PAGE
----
By Nate AuneI’m a solo founder, so naturally I like to have my hand in everything that happens at my company. We’re Appsembler, and we offer an experiential learning platform for B2B software companies who need to deliver scalable, online training programs for their users and employees.Since creating this company in 2011, I’ve done HR, I’ve done development, I’ve done sales. I’ve done it all.But, as we’ve grown in recent years, more and more of my employees have been telling me to get out of the weeds and just focus on “CEO stuff.” The big picture, company-wide growth initiatives that only I can do. Let them handle all the rest of it.When I first heard that, I didn’t exactly take it well. I had to look myself in the mirror and unpack it a little bit. It wasn’t easy – self-reflection never is – but eventually I realized that they were right. I had been procrastinating in doing the really hard work that I needed to do as CEO, the strategic work and planning that’s longer-term and more about charting a course for the company.For too long, my days had been like whack-a-mole, just knocking things out and reacting. I needed to focus more on the things that only I can do as a CEO.So, I gave my team the opportunity to give me some honest, candid feedback. What was working, what wasn’t working, what they liked and didn’t like about my leadership style, where they saw opportunity for improvement, etc. To do it, I reached out to a company here in Boston called Eager Labs, which does business culture improvement. They put together a CEO 360 review survey that went out to about 10 people at the company, asking about my communications style, my leadership, my personality and more. There were more than 50 different questions and the results were all eventually pulled together into a final report that outlined how my employees rated me on different things along with some actual written feedback that was all anonymized.It was eye-opening.It was also incredibly powerful, and I felt really blessed to have the opportunity to get that kind of feedback from my team. Here’s what I learned. Appsembler: 3 Lessons from My CEO 360 Experience.
I was trying to do too much.
In the final report I think I counted 13 instances of the word “weeds,” which had become sort of like a meme in the company – “Oh, Nate’s in the weeds again.” So, one of the results that came out of that was I left 25 to 30 Slack channels that I had been sort of monitoring for no good reason. The only reason I was in that many channels was that I probably created half of them.In just a few weeks, I went from being the #2 two most active person on our Slack to #6. And it’s working. I’m actually finding that I’m not getting so caught up in the day-to-day minutiae of what the team is doing anymore. I’m trusting that they’ve got everything covered because I know that they’ll escalate it to me if they have a problem.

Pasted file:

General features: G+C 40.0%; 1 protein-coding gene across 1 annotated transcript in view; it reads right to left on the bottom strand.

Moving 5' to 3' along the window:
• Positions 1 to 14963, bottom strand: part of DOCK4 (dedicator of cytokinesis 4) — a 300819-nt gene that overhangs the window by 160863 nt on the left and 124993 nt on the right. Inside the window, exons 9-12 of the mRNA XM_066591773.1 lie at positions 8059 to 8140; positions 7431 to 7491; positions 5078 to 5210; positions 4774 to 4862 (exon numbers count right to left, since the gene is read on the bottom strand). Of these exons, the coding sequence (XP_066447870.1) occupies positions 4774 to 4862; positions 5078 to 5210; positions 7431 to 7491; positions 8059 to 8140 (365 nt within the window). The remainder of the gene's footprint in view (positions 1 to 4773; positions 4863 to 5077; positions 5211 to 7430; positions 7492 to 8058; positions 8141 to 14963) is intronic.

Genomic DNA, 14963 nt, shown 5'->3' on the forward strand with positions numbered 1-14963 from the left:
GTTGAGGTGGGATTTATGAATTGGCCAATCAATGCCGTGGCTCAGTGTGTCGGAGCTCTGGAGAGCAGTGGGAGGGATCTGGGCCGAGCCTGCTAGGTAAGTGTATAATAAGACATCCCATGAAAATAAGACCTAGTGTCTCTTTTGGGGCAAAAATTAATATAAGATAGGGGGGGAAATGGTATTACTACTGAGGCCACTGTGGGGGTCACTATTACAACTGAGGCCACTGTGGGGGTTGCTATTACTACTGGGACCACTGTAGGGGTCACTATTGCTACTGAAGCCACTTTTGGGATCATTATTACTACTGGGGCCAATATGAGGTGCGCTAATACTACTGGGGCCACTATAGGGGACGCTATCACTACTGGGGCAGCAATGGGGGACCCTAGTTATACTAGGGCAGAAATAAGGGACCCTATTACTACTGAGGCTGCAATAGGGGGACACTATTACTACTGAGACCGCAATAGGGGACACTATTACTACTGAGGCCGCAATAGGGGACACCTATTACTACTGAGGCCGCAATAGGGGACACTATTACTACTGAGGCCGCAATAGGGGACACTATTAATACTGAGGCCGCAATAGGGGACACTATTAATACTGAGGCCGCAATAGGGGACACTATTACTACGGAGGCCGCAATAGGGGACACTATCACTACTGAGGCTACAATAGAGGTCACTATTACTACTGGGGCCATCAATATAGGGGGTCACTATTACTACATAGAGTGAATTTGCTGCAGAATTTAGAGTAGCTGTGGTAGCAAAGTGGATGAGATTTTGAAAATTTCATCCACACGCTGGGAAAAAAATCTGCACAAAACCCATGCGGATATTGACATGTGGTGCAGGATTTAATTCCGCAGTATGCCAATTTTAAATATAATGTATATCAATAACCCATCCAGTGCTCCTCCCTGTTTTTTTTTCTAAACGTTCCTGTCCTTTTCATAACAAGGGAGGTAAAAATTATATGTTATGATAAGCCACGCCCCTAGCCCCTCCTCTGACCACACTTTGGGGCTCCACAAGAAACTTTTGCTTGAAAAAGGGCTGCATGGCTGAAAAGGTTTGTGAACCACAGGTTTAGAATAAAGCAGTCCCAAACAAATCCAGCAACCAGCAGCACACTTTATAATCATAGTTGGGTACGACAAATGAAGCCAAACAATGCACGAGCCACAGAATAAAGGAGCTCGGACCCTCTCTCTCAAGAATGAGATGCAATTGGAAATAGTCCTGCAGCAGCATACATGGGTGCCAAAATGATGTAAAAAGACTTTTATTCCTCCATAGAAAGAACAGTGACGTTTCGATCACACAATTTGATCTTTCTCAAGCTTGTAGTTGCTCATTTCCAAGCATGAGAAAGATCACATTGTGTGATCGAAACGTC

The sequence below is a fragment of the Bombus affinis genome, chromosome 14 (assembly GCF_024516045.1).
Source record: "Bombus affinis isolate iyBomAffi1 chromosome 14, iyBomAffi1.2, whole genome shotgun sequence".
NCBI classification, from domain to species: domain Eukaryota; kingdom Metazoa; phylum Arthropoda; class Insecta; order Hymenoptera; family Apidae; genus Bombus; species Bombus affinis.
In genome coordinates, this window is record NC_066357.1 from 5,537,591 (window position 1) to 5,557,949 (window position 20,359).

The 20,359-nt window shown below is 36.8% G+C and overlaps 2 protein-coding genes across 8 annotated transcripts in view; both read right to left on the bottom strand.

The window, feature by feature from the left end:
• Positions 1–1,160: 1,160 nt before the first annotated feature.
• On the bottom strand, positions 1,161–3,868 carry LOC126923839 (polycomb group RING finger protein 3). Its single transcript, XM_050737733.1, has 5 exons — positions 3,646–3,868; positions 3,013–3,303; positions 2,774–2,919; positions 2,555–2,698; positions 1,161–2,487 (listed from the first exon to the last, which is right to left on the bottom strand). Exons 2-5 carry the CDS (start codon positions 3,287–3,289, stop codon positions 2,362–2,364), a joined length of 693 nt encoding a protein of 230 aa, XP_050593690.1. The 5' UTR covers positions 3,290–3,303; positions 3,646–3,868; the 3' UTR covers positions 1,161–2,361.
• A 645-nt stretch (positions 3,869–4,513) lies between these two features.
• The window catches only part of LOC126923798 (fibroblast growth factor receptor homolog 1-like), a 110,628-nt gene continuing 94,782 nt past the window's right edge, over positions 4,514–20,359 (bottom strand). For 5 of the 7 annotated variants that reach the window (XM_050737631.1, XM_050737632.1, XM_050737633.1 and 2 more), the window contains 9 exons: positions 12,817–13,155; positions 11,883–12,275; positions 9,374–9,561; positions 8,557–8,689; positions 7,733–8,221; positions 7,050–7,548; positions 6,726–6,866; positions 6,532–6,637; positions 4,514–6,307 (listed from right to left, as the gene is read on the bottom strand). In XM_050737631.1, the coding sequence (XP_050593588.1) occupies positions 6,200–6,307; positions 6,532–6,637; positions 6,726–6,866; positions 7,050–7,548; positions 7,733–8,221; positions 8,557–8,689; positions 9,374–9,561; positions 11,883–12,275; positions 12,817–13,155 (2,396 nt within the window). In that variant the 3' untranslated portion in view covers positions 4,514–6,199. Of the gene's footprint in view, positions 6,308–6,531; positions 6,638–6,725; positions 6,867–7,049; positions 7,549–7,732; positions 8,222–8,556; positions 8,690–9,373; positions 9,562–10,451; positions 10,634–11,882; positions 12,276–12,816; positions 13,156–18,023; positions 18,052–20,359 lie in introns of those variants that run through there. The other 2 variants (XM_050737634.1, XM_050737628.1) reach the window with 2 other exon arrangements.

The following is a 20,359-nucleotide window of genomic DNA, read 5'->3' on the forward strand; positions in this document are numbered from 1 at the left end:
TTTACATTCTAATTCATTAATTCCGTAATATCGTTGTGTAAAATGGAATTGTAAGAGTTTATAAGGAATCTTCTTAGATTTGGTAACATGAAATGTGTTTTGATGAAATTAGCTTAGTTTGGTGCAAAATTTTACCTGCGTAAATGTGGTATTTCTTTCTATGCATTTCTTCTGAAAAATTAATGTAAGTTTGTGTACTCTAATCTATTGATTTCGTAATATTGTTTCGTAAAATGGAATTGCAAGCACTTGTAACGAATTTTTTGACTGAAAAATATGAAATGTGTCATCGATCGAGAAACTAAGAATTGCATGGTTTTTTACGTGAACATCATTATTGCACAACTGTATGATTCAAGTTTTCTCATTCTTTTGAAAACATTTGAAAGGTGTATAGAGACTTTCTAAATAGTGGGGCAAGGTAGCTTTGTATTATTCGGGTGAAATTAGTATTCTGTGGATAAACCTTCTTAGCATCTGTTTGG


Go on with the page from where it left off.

I was too “on.”
I also put myself on a Slack and email diet. I set aside certain times of the day when I can go in and I check my email, I check my Slack, and then the rest of the day I put my inbox on pause. I’m not constantly checking it throughout the day. That’s helped me to be more disciplined and more focused on spending time on the important stuff and not just being in reaction mode all the time.
I needed to temper my communications.
One thing I didn’t realize was how much weight the voice of the CEO carries; how if I go into Slack and I say something, all of a sudden the rest of the team is going to pay attention and hold that as more important than maybe what they were already working on.It’s like, “oh, the CEO is talking. I better go look and see what he’s saying.”I had never thought about it that way. So, one of the feedback items was just providing more context and setting a level of urgency or importance when I make a statement. Now I always try to set priorities – “hey, this is important to look at right now,” or “put this on your backlog as something to look at next quarter” – it’s about being more clear and concise with my staff.At the end of the day, a large part of the process was about just being OK with not being on top of everything all the time. And that was hard for me as a solo founder who used to wear all the hats.But when I hired a team to help me scale, what I didn’t think about was that they needed to feel ownership of this product just like I do, and trust that I’m not like second-guessing them all the time. Part of the job of the CEO is to ask questions – “why are we doing things this way?” or “what are the results?” – but I’ve learned that stepping back and letting the team own their own processes has been a welcome change for all of us.
Nate Aune is Founder and CEO of Appsembler in Boston, Mass.